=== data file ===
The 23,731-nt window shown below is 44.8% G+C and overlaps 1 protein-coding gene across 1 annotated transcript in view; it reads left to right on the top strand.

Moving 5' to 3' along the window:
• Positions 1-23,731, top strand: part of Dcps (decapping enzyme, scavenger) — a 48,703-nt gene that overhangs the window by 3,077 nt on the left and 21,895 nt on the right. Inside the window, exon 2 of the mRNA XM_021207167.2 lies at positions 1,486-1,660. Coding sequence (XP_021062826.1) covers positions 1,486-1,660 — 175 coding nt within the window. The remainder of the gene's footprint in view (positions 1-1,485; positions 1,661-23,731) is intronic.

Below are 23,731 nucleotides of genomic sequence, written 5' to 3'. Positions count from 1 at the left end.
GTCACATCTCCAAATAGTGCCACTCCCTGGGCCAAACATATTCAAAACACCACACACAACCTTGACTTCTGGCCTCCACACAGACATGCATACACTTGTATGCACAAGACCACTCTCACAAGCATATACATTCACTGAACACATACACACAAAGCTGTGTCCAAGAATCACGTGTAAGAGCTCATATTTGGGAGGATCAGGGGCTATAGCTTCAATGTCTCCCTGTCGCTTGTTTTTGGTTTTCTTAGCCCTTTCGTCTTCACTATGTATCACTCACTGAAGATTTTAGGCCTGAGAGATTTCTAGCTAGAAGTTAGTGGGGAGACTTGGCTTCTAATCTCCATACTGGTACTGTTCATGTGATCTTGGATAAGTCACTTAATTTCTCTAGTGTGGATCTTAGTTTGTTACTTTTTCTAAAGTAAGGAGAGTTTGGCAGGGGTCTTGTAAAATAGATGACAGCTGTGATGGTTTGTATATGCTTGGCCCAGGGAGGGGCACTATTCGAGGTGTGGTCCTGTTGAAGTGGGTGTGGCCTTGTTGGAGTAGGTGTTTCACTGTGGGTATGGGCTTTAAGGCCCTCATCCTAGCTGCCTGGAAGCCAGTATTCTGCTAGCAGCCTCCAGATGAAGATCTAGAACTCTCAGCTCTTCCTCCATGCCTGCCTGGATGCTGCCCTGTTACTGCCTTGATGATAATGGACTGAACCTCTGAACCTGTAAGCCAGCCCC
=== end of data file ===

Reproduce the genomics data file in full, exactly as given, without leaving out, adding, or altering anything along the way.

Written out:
The 23,731-nt window shown below is 44.8% G+C and overlaps 1 protein-coding gene across 1 annotated transcript in view; it reads left to right on the top strand.

Moving 5' to 3' along the window:
• Positions 1-23,731, top strand: part of Dcps (decapping enzyme, scavenger) — a 48,703-nt gene that overhangs the window by 3,077 nt on the left and 21,895 nt on the right. Inside the window, exon 2 of the mRNA XM_021207167.2 lies at positions 1,486-1,660. Coding sequence (XP_021062826.1) covers positions 1,486-1,660 — 175 coding nt within the window. The remainder of the gene's footprint in view (positions 1-1,485; positions 1,661-23,731) is intronic.

Below are 23,731 nucleotides of genomic sequence, written 5' to 3'. Positions count from 1 at the left end.
GTCACATCTCCAAATAGTGCCACTCCCTGGGCCAAACATATTCAAAACACCACACACAACCTTGACTTCTGGCCTCCACACAGACATGCATACACTTGTATGCACAAGACCACTCTCACAAGCATATACATTCACTGAACACATACACACAAAGCTGTGTCCAAGAATCACGTGTAAGAGCTCATATTTGGGAGGATCAGGGGCTATAGCTTCAATGTCTCCCTGTCGCTTGTTTTTGGTTTTCTTAGCCCTTTCGTCTTCACTATGTATCACTCACTGAAGATTTTAGGCCTGAGAGATTTCTAGCTAGAAGTTAGTGGGGAGACTTGGCTTCTAATCTCCATACTGGTACTGTTCATGTGATCTTGGATAAGTCACTTAATTTCTCTAGTGTGGATCTTAGTTTGTTACTTTTTCTAAAGTAAGGAGAGTTTGGCAGGGGTCTTGTAAAATAGATGACAGCTGTGATGGTTTGTATATGCTTGGCCCAGGGAGGGGCACTATTCGAGGTGTGGTCCTGTTGAAGTGGGTGTGGCCTTGTTGGAGTAGGTGTTTCACTGTGGGTATGGGCTTTAAGGCCCTCATCCTAGCTGCCTGGAAGCCAGTATTCTGCTAGCAGCCTCCAGATGAAGATCTAGAACTCTCAGCTCTTCCTCCATGCCTGCCTGGATGCTGCCCTGTTACTGCCTTGATGATAATGGACTGAACCTCTGAACCTGTAAGCCAGCCCC